There will be no update next week, so happy holidays to everyone from the Superior National Forest! Enjoy the woods, watch out for mistletoe, and until next time, this has been Renee Frahm with the National Forest Update.

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An interview with Nocka, the elf

This is a busy time of year for Santa’s elves – and WTIP's Sherrie Lindskog was lucky enough to be able to talk with an elf.

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North Woods Naturalist: Varied weather and otters

Cold weather swings and not-the-usual suspects at the bird feeder.  WTIP’s Jay Andersen talks with naturalist Chel Anderson about the winter so far.

(Photo by Amit Patel on Flickr)

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Birch Grove Community School

School News from Birch Grove: December 16

Tucker and Sophia report the latest school news.

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The new West End News commentator, Clare Shirley

West End News: December 15

I was very happy to hear the news that the effort to build rental housing in Lutsen that is targeted toward people who live and work in the West End took a big step forward this week. A $325,000 grant was awarded by the Minnesota Department of Trade and Economic Development to the Cook County/Grand Marais Economic Development Authority. This is a key piece of financing for a 2.7 million dollar plan to build 16 market-rate rental apartments in Lutsen.

The housing shortage in all of Cook County is severe, so this project, along with one planned for Grand Marais and one for Tofte, will be a big step toward easing the shortage. One Roof Community Housing, based in Duluth, is bringing their vast experience as a key partner, hopefully to all three projects. This is not the complete solution to the problem, but is a giant step in the right direction. We owe a debt of gratitude to the many people who have been working on this for so long.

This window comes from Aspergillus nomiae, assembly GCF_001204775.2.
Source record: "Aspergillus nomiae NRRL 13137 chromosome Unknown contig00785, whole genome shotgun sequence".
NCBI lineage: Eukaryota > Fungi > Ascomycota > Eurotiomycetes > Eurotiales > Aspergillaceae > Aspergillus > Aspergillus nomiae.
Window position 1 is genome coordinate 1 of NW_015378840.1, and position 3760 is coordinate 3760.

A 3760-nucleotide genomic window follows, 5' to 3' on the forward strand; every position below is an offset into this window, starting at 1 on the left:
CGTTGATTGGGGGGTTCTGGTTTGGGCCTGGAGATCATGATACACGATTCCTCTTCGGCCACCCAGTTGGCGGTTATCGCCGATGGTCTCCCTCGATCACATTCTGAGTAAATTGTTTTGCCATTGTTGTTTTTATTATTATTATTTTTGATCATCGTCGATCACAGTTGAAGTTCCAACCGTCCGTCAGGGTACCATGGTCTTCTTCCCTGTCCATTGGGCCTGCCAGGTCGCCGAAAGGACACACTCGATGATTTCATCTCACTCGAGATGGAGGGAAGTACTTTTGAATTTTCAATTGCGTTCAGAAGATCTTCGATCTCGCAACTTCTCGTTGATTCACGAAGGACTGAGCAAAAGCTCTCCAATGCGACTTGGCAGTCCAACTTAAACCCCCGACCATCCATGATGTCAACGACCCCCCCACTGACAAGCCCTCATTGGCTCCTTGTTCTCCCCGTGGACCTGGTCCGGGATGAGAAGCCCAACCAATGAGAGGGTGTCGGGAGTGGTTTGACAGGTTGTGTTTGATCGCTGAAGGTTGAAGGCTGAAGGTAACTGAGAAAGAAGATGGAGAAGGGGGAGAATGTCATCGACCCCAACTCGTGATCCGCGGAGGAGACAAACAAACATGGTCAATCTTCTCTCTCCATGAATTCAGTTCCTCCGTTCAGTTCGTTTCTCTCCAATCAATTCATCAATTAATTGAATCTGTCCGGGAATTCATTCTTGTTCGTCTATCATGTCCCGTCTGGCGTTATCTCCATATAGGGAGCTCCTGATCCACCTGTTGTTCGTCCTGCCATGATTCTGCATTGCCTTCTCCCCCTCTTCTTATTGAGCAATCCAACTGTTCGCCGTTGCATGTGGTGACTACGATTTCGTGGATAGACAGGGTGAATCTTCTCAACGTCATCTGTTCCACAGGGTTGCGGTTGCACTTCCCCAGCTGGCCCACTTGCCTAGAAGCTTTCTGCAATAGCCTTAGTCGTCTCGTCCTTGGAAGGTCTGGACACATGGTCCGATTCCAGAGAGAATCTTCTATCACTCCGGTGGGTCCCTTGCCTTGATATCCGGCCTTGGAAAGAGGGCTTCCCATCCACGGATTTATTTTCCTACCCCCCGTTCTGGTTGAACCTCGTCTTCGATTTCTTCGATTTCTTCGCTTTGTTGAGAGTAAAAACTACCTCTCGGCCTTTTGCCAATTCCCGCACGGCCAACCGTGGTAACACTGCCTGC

Speaking of good news, I recently saw a report from Visit Cook County, the group that markets Cook County as a tourist destination, that tourism dollars county-wide are up 25% in the last five years. This is significant because it was a little over five years ago that the four parts of Cook County -- Grand Portage, Grand Marais, the Gunflint Trail and the West End -- decided to pool their marketing budgets and promote the county as a whole. Elaborate financial safeguards were put in place to make sure that each area was treated fairly, but even so, it was hard to build trust among the parts of the county that had been in competition with each other for so many years.

In the ten years before Visit Cook County was created, tourism was declining each year, leading up to the recession, which really took a toll. It is now crystal clear that the decision to work together has paid off handsomely for all. In fact, in the last year, Grand Marais has shown the most growth, which is obvious if you spend any time at all in town.

Our local marketing expertise is getting better all the time and the tools available for targeted marketing are also improving fast, so barring any unforeseen disaster, we should see robust growth for at least a few more years, especially in the slow seasons. Congratulations to the hard working staff of Visit Cook County for their success.

Word is out that ice skating has begun on inland lakes. It's not ideal, as there is some snow on the ice, but if you're willing to skate through the snow or do a little shoveling, there is good lake skating to be had.

Be careful - and I speak from personal experience - to always check the ice depth before you skate. Never skate alone and always carry ice picks to pull yourself out if you do fall through. You should also have dry clothing in a waterproof backpack or at least have access to dry clothing and a warm car nearby.